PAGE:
And neither is deep breathing. Whilst awareness of belly breathing, deep breathing and breathing exercises for diastasis recti is growing, many of us are still unsure on what these exercises actually are and how they can potentially help us with our healing process.
Understanding Intra-Abdominal Pressure and Its Importance for Your Core
What’s going on with diastasis recti anyway?
There is pressure inside your abdomen and pelvis called intra abdominal pressure. This is totally normal and actually a good thing to have. It helps stabilize your core and because of that, your whole body too.
If there are kinks in the system it can cause pressure to build up in a way beyond the normal load on your body. This compromises the ability of your body to keep itself inline or to take on an added load well.
Understanding Your Body’s Alignment: A Key to Core Health
What’s posture got to do with diastasis recti?
Alignment is how we talk about how our bodies are stacked together. Good alignment is when your bones and muscles are positioned to hold and move you in the optimal way. There’s a lot going on around pelvic floor issues and diastasis recti and having your core out of whack is definitely part of it.
The way you stand, move and squat are important to any concern around your core. Obviously your body adapts and moves all the time, so there isn’t one static ‘ideal position’. However, standing with your butt tucked way in or way out can cause these abdominal kinks, adding or even causing diastasis.
Gentle exercises and stretches are great for alignment
Even gentle exercises like stretching your hamstrings and calves can help a lot with alignment, so healing diastasis recti isn’t always a matter of crunch, squeeze, lift.
How Breathing Techniques Can Help Prevent and Treat Abdominal Separation
How does breathing impact diastasis recti?
Taking deep, full breaths (diaphragmatic breathing) where the air in your lungs expands your lungs and not just moves your belly in and out can help lessen your chances of having diastasis recti. It can also help you bring an abdominal separation closer together again.
Your abdominal, core and pelvic floor muscles need to be able to work through their full range of motion in order to work ideally. This means that they need to fully relax and function at full length, as well as to contract naturally. Your body is designed to take in full inhales and exhale deeply, moving the muscles in your torso smoothly in and out. This natural movement can help prevent and heal diastasis recti.
Replenish your muscles with deep and full breaths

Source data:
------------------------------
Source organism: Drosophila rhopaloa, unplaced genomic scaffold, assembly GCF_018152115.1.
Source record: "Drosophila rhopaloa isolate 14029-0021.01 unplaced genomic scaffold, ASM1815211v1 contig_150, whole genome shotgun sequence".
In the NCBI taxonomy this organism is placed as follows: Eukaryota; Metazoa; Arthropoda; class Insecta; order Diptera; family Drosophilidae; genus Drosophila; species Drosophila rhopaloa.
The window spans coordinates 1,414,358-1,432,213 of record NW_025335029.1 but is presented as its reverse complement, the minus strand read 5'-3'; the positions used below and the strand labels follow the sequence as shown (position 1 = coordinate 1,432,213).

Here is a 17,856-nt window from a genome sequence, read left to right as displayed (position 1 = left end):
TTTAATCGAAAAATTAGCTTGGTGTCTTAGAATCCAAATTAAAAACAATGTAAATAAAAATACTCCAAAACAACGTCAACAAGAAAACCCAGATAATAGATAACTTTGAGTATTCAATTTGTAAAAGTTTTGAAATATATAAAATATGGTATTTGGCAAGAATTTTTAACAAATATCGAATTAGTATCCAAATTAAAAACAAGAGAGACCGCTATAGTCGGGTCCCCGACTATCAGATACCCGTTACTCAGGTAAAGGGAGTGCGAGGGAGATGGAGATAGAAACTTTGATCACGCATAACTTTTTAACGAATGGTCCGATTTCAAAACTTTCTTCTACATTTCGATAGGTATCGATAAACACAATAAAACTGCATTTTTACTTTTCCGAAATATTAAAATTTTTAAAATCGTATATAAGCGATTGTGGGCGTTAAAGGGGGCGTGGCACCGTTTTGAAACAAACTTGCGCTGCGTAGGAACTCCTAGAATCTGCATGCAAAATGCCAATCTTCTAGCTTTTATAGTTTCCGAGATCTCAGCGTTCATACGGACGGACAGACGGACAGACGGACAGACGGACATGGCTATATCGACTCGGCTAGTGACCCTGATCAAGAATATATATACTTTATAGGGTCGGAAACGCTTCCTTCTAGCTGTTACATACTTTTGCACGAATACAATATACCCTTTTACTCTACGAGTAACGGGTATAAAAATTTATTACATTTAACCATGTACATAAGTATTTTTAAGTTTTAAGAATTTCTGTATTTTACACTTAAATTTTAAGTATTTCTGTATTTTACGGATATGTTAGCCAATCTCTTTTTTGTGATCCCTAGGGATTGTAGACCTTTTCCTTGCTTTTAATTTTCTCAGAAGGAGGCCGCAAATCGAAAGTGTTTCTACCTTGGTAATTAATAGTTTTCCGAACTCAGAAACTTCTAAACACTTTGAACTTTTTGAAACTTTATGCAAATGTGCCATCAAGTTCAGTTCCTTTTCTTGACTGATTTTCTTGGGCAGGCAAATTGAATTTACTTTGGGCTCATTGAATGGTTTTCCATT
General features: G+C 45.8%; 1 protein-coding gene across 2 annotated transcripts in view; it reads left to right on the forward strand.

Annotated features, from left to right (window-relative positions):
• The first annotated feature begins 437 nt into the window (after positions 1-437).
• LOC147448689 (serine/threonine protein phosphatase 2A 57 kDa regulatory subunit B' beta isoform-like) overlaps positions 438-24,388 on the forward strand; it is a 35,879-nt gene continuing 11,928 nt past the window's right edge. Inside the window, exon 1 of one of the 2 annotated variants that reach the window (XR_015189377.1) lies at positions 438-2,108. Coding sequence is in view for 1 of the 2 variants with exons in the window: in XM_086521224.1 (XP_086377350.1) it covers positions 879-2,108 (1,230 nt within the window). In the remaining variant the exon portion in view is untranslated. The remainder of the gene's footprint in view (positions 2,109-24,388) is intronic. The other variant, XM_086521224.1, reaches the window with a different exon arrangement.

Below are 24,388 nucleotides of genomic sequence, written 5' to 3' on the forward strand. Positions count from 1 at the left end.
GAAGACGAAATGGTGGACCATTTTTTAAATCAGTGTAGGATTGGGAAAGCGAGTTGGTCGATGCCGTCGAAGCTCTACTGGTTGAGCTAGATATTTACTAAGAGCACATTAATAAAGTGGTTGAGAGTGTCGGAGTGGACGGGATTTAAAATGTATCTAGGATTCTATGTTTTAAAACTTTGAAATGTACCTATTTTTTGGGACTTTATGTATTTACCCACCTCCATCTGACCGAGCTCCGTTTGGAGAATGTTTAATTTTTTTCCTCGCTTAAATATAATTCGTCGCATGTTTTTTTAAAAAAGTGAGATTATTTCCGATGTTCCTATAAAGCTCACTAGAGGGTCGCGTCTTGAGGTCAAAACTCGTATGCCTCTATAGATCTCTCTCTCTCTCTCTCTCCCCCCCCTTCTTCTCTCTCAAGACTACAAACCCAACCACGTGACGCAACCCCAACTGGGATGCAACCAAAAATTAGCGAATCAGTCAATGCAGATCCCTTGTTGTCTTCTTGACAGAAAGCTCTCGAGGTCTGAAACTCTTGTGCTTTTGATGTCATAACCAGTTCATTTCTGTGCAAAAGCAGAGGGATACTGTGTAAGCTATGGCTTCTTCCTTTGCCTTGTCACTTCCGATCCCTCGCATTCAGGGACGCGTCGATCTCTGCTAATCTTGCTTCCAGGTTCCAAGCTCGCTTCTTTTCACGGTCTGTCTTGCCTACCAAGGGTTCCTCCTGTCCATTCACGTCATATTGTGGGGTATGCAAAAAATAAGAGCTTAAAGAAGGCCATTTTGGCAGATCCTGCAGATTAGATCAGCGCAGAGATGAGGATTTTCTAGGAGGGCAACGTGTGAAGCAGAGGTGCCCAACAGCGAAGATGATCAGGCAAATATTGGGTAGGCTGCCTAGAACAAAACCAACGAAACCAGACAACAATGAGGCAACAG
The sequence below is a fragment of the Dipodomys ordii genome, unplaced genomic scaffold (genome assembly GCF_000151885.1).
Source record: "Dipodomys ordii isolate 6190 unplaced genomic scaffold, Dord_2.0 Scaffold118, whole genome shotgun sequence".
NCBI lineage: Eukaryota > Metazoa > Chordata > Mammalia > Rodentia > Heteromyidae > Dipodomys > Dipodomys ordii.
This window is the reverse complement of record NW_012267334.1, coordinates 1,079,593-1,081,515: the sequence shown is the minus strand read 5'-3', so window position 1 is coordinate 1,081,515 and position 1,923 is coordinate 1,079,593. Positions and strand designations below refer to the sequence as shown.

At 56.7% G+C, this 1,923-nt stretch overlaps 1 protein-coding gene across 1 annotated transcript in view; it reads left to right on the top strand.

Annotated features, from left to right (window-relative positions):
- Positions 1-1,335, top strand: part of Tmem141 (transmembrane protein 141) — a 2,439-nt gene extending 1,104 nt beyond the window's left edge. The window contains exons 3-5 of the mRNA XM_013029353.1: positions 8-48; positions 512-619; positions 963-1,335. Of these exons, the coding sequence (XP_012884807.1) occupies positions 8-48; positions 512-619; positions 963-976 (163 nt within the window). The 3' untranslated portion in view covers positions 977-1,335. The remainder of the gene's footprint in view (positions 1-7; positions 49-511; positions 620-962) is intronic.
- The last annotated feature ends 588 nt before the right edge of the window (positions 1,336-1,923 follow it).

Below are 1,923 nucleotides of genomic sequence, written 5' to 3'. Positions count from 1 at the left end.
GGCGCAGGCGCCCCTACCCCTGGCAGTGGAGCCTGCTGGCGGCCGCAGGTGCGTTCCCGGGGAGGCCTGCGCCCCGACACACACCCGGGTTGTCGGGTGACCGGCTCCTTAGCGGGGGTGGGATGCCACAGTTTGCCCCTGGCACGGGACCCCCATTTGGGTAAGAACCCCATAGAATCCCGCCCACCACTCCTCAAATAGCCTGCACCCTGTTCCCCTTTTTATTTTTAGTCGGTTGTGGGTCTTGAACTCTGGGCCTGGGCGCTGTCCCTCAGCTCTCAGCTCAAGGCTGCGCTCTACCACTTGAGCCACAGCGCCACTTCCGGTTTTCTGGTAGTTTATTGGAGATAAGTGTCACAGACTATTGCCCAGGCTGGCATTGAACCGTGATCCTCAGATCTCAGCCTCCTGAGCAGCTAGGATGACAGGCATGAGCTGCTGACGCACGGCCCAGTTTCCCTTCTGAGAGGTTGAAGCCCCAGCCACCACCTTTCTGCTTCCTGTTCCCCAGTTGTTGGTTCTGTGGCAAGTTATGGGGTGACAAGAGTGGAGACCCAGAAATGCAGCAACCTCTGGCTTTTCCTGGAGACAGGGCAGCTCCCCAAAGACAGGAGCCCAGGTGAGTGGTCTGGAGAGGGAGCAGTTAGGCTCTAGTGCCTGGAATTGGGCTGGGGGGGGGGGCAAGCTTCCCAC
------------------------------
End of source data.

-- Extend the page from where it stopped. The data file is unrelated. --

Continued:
Additionally, full, oxygenated breaths supply what your muscles need to replenish themselves and grow stronger. They can also reduce stress, making it easier for you to relax your pelvic floor (overly tight pelvic floor muscles can throw your core way off track, too) and engage your muscles properly.
Breathing exercises to help with diastasis recti
Your core muscles also includes your diaphragm under your rib cage and you can practice what’s called ‘diaphragmatic breathing’ to help bring your abdominal muscles back to midline and restore your core strength.
Connect mind to muscle with a simple diastasis recti breathing exercise
Here’s a simple breathing exercise you can get started with today:
- Find a comfy spot to sit or lie down … think pillows, yoga ball, or a cozy mat.
- Place a hand on your lower stomach to connect with your body
- Inhale with a deep breath to relax and center yourself
- Exhale, gently draw your tummy in and lift your pelvic floor – feel the gentle tension in your core muscles
- Inhale and focus on relaxing your body (no tension anywhere!) – relax your tummy muscles and release your pelvic floor
- Repeat this slow inhale and slow exhale for five cycles.
Practice this diaphragmatic breathing exercise regularly as part of your postpartum routine and feel the benefits that mindful belly breathing can bring to your healing process.
What other exercises can help me improve my posture and target diastasis recti?
- Walking — Walking is one of the best exercises in postpartum, and is safe to do for most new moms as soon as they feel ready. It’s great for working on alignment, building functional strength and to help heal diastasis recti.
- Core engagement — The best exercises for diastasis recti begin with mindful reconnection of your whole core muscle system. This is more than just sucking your tummy in or bringing your belly button toward your spine. Learn how to practice proper core engagement here.
- Mindful stretches and exercises – from sitting or back-lying, to all fours, to a high kneel, to standing. Learn how everyday movements that move in a functional, load bearing way can restore and strengthen your core, reduce a diastasis and help your postpartum recovery. Get our top 5 diastasis recti exercises here.
- Pelvic floor strengthening exercises – rebuilding your core and pelvic floor strength is central to healing your diastasis recti. We’ve outlined some of our favourite postpartum pelvic floor exercises and how to do them here.
The MUTU System for alignment and breath : Empower Yourself with the MUTU Program
MUTU is a clinically proven program of pregnancy and postpartum workout routines and exercises (plus an amazing online support community) which centers alignment, breath, and mental well-being while targeting common issues like diastasis recti, partial or complete separation of the ab muscles and pelvic floor disorders.
With plenty of modifications and a system you can follow at your own pace, it’s never too early or too late to join the tens of thousands of MUTU mamas who have benefitted from this system.